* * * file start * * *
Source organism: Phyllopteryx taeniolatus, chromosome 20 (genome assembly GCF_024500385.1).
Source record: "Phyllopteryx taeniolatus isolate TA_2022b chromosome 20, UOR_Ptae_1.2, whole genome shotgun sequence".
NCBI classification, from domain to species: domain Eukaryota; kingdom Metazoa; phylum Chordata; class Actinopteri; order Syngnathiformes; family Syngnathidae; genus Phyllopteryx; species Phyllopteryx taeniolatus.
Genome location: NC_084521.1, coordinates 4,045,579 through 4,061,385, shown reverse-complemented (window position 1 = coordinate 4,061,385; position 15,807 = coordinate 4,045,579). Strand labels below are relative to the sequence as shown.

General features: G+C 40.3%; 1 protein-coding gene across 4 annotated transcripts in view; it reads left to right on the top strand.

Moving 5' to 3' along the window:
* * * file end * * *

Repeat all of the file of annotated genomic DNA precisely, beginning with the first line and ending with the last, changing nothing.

Source organism: Phyllopteryx taeniolatus, chromosome 20 (genome assembly GCF_024500385.1).
Source record: "Phyllopteryx taeniolatus isolate TA_2022b chromosome 20, UOR_Ptae_1.2, whole genome shotgun sequence".
NCBI classification, from domain to species: domain Eukaryota; kingdom Metazoa; phylum Chordata; class Actinopteri; order Syngnathiformes; family Syngnathidae; genus Phyllopteryx; species Phyllopteryx taeniolatus.
Genome location: NC_084521.1, coordinates 4,045,579 through 4,061,385, shown reverse-complemented (window position 1 = coordinate 4,061,385; position 15,807 = coordinate 4,045,579). Strand labels below are relative to the sequence as shown.

General features: G+C 40.3%; 1 protein-coding gene across 4 annotated transcripts in view; it reads left to right on the top strand.

Moving 5' to 3' along the window: